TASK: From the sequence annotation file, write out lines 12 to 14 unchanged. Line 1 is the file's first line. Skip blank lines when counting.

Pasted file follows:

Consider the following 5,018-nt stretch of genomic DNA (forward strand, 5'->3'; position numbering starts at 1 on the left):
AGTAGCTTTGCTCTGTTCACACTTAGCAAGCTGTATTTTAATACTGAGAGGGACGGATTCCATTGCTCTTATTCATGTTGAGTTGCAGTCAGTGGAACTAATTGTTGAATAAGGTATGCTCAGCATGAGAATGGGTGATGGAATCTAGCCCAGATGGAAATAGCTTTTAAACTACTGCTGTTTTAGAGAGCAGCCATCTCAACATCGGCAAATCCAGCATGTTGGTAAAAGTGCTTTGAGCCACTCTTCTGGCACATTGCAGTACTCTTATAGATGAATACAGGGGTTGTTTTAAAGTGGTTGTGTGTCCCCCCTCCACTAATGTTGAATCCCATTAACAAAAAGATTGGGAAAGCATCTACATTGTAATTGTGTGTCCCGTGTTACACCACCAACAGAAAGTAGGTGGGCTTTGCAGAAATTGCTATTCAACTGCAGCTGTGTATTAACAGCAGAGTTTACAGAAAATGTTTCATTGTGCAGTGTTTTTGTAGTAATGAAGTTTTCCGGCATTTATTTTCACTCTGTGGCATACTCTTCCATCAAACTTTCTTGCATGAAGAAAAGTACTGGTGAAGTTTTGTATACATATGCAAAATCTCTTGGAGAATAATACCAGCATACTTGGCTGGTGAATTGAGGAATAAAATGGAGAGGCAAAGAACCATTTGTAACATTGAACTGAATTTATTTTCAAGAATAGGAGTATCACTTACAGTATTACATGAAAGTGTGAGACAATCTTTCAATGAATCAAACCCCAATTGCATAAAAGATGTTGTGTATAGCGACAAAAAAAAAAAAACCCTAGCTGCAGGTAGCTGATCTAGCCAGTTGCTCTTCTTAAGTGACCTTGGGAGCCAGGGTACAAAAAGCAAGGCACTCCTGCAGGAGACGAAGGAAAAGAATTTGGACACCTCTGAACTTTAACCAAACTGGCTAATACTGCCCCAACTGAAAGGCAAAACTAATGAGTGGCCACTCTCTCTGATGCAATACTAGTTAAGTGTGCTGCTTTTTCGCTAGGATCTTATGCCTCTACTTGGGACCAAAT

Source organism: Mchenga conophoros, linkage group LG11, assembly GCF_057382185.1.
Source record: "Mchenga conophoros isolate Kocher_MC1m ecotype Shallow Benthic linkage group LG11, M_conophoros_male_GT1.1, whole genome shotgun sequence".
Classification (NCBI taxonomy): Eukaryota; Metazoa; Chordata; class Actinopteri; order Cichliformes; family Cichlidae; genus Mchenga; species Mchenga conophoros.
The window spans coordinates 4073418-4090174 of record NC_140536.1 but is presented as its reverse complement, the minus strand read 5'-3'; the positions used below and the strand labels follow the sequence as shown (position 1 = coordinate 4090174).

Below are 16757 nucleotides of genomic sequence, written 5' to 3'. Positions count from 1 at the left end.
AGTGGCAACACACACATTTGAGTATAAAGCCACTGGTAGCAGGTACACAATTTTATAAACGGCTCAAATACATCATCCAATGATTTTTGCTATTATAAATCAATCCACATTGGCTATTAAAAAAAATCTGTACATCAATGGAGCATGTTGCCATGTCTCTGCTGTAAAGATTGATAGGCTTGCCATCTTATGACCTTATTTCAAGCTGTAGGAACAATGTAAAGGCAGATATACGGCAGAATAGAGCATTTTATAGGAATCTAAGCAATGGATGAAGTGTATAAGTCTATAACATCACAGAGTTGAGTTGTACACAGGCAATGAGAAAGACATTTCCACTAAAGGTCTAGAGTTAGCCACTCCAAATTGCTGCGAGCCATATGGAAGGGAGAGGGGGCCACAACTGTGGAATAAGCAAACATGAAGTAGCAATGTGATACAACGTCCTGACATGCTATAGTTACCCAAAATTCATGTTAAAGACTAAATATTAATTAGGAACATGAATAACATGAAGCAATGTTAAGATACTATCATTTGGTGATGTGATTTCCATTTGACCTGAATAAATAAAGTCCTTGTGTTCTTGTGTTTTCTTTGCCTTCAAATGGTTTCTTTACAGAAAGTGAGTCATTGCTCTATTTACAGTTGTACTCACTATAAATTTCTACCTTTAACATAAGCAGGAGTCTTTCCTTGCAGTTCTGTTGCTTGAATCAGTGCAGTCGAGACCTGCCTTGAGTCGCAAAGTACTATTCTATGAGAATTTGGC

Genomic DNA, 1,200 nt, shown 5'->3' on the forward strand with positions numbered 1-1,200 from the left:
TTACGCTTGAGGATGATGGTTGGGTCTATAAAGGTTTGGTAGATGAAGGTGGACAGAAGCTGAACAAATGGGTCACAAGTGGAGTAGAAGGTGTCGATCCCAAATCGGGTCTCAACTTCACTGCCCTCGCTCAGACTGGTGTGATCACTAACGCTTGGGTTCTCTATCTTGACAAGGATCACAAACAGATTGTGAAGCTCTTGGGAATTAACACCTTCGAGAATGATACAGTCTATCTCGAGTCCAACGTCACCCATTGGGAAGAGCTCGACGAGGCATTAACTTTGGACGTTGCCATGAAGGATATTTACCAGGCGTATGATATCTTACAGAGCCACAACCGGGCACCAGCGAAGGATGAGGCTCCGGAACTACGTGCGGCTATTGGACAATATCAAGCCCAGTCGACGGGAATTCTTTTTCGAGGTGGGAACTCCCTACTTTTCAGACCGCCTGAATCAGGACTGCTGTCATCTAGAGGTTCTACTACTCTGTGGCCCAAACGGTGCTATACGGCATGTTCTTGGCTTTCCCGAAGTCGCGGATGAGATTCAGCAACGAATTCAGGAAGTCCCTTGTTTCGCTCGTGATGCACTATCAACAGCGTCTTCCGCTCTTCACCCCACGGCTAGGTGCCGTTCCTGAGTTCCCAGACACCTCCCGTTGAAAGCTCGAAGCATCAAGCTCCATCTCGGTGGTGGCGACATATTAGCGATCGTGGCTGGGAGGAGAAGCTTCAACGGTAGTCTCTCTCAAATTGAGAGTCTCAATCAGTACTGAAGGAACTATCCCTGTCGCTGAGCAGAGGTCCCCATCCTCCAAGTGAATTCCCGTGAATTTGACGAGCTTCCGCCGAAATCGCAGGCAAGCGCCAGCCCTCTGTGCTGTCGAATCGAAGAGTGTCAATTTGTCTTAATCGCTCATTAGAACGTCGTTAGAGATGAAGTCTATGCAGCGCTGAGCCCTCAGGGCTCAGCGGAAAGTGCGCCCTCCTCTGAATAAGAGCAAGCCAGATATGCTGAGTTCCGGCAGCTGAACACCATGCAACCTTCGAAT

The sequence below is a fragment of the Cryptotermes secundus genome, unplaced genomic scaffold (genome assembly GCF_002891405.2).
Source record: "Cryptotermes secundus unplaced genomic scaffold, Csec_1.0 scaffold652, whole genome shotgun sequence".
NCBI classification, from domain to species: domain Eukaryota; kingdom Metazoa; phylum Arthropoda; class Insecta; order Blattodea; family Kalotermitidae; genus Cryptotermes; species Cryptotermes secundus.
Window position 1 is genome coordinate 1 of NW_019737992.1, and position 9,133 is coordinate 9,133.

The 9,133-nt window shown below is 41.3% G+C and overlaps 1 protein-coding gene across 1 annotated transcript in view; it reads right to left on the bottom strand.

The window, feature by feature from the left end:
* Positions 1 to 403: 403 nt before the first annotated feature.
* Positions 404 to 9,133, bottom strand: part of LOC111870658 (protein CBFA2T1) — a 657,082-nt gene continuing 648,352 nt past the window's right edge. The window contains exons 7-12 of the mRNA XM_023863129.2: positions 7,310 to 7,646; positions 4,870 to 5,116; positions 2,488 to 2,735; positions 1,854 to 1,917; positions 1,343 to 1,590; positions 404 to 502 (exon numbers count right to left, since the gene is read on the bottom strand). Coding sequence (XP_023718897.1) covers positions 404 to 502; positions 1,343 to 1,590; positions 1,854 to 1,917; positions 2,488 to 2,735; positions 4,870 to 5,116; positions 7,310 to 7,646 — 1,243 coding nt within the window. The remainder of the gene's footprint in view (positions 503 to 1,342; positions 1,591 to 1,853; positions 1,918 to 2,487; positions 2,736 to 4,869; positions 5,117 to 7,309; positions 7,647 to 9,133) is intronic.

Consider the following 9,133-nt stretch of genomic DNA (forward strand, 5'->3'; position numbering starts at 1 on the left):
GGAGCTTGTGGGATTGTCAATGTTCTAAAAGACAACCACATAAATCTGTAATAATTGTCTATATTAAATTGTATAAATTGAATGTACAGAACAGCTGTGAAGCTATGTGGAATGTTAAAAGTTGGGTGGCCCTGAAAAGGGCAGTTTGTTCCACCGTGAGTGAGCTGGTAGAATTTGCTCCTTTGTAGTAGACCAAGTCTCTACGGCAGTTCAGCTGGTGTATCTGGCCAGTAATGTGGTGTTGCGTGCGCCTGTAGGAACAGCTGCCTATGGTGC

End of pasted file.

Source record: "Cryptotermes secundus unplaced genomic scaffold, Csec_1.0 scaffold652, whole genome shotgun sequence".
NCBI classification, from domain to species: domain Eukaryota; kingdom Metazoa; phylum Arthropoda; class Insecta; order Blattodea; family Kalotermitidae; genus Cryptotermes; species Cryptotermes secundus.
Window position 1 is genome coordinate 1 of NW_019737992.1, and position 9,133 is coordinate 9,133.